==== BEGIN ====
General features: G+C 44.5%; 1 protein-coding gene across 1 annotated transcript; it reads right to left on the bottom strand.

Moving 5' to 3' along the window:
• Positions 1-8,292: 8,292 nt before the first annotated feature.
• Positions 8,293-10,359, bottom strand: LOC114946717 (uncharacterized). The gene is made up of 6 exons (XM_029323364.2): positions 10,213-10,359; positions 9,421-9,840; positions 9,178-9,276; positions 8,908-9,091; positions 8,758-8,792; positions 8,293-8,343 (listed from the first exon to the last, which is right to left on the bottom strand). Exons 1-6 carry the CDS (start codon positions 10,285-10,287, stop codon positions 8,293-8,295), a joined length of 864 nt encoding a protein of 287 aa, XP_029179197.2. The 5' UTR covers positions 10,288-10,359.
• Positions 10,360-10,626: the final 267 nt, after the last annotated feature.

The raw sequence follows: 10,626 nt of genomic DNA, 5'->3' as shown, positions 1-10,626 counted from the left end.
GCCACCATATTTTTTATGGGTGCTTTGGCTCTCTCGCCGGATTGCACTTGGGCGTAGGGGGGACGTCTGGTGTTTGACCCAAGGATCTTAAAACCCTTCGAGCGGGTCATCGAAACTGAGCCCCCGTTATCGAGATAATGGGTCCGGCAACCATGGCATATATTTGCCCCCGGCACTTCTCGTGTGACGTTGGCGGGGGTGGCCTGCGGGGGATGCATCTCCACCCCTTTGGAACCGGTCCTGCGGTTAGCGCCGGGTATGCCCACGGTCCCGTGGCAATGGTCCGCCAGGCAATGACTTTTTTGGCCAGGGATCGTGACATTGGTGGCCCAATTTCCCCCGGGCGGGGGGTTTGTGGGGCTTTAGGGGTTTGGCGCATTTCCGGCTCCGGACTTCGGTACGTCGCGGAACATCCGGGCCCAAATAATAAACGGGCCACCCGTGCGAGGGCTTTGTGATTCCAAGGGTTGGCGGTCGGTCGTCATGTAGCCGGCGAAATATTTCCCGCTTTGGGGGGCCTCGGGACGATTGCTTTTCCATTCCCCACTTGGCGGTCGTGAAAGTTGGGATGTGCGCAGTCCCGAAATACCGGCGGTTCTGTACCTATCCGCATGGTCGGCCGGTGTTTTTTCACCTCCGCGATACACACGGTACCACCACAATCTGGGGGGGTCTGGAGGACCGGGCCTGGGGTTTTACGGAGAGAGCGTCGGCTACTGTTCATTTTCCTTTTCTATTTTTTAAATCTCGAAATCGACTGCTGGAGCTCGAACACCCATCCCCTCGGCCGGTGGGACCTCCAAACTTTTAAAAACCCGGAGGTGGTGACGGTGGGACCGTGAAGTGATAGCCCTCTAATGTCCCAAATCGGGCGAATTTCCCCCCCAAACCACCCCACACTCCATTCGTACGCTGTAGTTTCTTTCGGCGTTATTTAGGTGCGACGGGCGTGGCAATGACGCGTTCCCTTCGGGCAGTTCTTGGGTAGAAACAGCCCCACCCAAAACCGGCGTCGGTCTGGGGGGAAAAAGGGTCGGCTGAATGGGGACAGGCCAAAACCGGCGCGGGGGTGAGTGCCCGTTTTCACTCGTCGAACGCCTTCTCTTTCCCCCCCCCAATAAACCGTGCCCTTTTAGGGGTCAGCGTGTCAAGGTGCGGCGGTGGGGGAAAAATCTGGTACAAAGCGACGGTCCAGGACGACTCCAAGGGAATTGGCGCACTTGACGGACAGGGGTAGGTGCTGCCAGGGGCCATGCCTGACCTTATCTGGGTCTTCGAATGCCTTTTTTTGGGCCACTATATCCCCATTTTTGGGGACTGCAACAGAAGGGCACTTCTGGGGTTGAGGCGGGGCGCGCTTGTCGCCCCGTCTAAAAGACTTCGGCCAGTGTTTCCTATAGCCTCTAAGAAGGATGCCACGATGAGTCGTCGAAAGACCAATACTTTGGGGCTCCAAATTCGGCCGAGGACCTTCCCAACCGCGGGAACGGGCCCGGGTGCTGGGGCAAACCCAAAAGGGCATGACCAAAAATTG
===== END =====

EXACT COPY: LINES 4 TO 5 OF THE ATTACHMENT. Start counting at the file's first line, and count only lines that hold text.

• Positions 8,293-10,359, bottom strand: LOC114946717 (uncharacterized). The gene is made up of 6 exons (XM_029323364.2): positions 10,213-10,359; positions 9,421-9,840; positions 9,178-9,276; positions 8,908-9,091; positions 8,758-8,792; positions 8,293-8,343 (listed from the first exon to the last, which is right to left on the bottom strand). Exons 1-6 carry the CDS (start codon positions 10,285-10,287, stop codon positions 8,293-8,295), a joined length of 864 nt encoding a protein of 287 aa, XP_029179197.2. The 5' UTR covers positions 10,288-10,359.
• Positions 10,360-10,626: the final 267 nt, after the last annotated feature.